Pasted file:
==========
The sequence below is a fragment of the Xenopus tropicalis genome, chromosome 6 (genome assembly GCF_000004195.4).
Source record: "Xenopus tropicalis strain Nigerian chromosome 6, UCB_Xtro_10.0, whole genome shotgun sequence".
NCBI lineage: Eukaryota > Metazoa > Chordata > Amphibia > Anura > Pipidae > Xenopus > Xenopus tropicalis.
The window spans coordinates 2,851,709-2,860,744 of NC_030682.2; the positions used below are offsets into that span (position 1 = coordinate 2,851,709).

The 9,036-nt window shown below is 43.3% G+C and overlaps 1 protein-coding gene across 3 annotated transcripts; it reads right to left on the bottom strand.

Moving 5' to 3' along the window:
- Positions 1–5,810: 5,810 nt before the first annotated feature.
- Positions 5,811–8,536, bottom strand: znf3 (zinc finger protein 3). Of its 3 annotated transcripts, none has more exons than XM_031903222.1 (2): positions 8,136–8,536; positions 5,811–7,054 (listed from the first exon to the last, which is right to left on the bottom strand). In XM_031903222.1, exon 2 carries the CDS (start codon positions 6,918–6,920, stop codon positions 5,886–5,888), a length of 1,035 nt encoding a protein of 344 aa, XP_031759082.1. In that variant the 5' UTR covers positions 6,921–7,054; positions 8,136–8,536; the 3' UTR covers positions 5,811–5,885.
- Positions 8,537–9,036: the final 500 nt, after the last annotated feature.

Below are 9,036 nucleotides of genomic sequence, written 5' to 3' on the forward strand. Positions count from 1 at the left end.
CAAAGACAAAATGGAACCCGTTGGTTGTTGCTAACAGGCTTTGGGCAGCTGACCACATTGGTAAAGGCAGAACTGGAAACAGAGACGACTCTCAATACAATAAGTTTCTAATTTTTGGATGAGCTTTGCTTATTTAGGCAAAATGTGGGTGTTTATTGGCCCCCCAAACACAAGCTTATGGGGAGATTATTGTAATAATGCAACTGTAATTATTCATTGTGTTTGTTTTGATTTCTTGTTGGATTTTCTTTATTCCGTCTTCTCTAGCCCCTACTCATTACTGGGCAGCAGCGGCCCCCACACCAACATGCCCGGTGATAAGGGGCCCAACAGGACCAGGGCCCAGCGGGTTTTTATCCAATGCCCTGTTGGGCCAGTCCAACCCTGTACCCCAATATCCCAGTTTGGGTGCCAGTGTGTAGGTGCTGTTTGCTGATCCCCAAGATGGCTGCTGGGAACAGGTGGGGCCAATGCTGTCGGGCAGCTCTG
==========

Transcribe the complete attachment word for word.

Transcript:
The sequence below is a fragment of the Xenopus tropicalis genome, chromosome 6 (genome assembly GCF_000004195.4).
Source record: "Xenopus tropicalis strain Nigerian chromosome 6, UCB_Xtro_10.0, whole genome shotgun sequence".
NCBI lineage: Eukaryota > Metazoa > Chordata > Amphibia > Anura > Pipidae > Xenopus > Xenopus tropicalis.
The window spans coordinates 2,851,709-2,860,744 of NC_030682.2; the positions used below are offsets into that span (position 1 = coordinate 2,851,709).

The 9,036-nt window shown below is 43.3% G+C and overlaps 1 protein-coding gene across 3 annotated transcripts; it reads right to left on the bottom strand.

Moving 5' to 3' along the window:
- Positions 1–5,810: 5,810 nt before the first annotated feature.
- Positions 5,811–8,536, bottom strand: znf3 (zinc finger protein 3). Of its 3 annotated transcripts, none has more exons than XM_031903222.1 (2): positions 8,136–8,536; positions 5,811–7,054 (listed from the first exon to the last, which is right to left on the bottom strand). In XM_031903222.1, exon 2 carries the CDS (start codon positions 6,918–6,920, stop codon positions 5,886–5,888), a length of 1,035 nt encoding a protein of 344 aa, XP_031759082.1. In that variant the 5' UTR covers positions 6,921–7,054; positions 8,136–8,536; the 3' UTR covers positions 5,811–5,885.
- Positions 8,537–9,036: the final 500 nt, after the last annotated feature.

Below are 9,036 nucleotides of genomic sequence, written 5' to 3' on the forward strand. Positions count from 1 at the left end.
CAAAGACAAAATGGAACCCGTTGGTTGTTGCTAACAGGCTTTGGGCAGCTGACCACATTGGTAAAGGCAGAACTGGAAACAGAGACGACTCTCAATACAATAAGTTTCTAATTTTTGGATGAGCTTTGCTTATTTAGGCAAAATGTGGGTGTTTATTGGCCCCCCAAACACAAGCTTATGGGGAGATTATTGTAATAATGCAACTGTAATTATTCATTGTGTTTGTTTTGATTTCTTGTTGGATTTTCTTTATTCCGTCTTCTCTAGCCCCTACTCATTACTGGGCAGCAGCGGCCCCCACACCAACATGCCCGGTGATAAGGGGCCCAACAGGACCAGGGCCCAGCGGGTTTTTATCCAATGCCCTGTTGGGCCAGTCCAACCCTGTACCCCAATATCCCAGTTTGGGTGCCAGTGTGTAGGTGCTGTTTGCTGATCCCCAAGATGGCTGCTGGGAACAGGTGGGGCCAATGCTGTCGGGCAGCTCTG